Author(s): Yochum CL, Dowling P, Reuhl KR, Wagner GC, Ming X
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Abstract Sodium valproate (VPA) administered to neonatal mice causes cognitive and motor deficits similar to those observed in humans with autism. In an effort to further evaluate similarities between early VPA exposure and autism, the present study examined treated mice for deficits in social behavior and neuronal damage. BALB/c mice injected on P14 with 400 mg/kg VPA engaged in fewer social interactions (including ano-genital sniffs, allogrooming, and crawl-under/over behaviors) than control mice. Treated mice also exhibited reduced motor activity in a social context but were not significantly different from controls when motor activity was assessed in non-social settings. A second set of BALB/c mice were treated with VPA on P14 and sacrificed at different times thereafter for histopathological analysis. At time-points 12 and 24 h following VPA, treated mice had up to a 30-fold increase in the number of TUNEL-positive cells in the external granule cell layer of the cerebellum and a 10-fold increase in TUNEL-positive cells in the dentate gyrus of the hippocampus. These observations may provide a histopathological correlate for the social deficits observed following post-natal VPA exposure and supports the use of early VPA administration as an animal model for the study of autism.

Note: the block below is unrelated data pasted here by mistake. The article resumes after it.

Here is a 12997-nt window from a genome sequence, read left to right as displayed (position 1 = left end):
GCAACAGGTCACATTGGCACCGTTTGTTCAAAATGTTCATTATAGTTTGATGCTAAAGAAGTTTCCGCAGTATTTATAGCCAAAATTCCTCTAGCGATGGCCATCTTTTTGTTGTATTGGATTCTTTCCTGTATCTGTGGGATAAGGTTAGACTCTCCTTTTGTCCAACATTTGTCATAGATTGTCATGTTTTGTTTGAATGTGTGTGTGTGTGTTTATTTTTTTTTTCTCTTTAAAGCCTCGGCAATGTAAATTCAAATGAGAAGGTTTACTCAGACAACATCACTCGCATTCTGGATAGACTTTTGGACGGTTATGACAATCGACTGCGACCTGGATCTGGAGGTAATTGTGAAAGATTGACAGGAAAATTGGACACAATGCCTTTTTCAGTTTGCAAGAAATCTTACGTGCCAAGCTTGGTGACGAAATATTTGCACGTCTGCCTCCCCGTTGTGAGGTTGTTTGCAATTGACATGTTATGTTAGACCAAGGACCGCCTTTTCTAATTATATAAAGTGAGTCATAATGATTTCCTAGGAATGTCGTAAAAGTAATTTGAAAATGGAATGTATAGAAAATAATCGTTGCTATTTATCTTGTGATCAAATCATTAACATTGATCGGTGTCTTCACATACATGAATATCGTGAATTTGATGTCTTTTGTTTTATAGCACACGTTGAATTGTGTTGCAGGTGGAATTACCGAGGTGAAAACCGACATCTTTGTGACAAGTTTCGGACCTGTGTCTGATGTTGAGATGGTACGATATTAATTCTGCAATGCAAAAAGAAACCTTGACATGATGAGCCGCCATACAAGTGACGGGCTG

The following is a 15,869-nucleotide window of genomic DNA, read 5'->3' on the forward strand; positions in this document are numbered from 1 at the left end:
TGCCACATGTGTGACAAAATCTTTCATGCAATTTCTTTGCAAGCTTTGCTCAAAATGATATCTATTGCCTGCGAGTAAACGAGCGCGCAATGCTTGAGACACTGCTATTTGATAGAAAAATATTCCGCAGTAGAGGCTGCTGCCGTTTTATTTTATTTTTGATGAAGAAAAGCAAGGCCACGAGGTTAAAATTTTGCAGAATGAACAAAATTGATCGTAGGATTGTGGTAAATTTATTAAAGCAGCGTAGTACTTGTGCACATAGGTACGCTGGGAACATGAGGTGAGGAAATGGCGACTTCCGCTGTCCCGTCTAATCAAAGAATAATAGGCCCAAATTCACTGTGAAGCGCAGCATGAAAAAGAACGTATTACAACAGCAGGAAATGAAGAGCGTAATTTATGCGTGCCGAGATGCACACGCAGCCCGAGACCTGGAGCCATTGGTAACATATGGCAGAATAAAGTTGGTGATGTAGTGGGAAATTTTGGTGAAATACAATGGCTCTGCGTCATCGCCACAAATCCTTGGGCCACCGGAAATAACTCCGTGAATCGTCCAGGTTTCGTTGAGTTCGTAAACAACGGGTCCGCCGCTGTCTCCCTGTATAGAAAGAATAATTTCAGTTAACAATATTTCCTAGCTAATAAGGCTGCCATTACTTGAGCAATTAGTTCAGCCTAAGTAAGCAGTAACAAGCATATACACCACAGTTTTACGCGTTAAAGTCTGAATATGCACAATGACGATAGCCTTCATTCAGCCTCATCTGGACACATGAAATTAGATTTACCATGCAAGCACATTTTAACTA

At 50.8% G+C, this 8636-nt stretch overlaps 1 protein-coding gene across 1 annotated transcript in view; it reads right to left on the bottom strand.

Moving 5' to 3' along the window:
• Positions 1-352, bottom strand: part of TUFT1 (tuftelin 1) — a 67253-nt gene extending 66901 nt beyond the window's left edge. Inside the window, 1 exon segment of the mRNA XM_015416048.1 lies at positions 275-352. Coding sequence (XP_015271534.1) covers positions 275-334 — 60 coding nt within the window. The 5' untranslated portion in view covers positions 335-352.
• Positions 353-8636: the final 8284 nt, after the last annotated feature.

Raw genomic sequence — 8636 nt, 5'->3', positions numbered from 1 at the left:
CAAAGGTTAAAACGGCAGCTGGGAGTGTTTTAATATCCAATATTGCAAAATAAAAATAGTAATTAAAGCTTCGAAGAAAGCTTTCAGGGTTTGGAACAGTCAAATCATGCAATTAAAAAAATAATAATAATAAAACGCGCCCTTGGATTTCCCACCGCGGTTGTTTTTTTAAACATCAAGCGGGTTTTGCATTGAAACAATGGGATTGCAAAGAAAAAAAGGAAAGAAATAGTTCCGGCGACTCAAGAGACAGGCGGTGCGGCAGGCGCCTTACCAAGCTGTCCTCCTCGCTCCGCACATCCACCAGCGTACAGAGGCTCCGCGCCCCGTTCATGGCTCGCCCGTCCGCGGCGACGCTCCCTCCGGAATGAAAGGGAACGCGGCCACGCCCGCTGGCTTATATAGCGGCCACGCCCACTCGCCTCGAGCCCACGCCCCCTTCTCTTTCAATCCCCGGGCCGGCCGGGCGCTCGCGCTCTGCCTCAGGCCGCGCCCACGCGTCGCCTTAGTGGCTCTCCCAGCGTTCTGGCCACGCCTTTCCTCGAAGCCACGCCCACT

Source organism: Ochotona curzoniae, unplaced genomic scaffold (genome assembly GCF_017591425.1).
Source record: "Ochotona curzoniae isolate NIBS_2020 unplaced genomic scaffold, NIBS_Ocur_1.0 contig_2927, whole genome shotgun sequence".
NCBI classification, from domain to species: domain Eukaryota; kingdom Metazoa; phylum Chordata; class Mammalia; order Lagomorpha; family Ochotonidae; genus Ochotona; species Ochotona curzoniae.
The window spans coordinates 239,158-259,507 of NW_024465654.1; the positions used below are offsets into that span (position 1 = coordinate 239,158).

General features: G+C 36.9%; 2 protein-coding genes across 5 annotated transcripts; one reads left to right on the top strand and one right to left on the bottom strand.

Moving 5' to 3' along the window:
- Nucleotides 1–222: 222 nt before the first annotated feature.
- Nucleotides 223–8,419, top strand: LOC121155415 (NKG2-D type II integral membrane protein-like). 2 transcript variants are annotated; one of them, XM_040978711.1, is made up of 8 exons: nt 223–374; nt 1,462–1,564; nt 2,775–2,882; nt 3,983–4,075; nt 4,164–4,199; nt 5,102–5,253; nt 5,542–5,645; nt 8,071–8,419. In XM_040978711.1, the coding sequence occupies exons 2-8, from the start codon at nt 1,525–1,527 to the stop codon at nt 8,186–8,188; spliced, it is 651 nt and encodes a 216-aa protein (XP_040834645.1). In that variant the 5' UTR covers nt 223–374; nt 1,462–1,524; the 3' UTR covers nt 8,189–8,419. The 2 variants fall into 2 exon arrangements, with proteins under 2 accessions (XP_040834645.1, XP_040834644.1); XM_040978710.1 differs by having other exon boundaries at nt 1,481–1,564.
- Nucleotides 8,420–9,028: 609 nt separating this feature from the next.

This article was published in Brain Res
and referenced in Autism-Open Access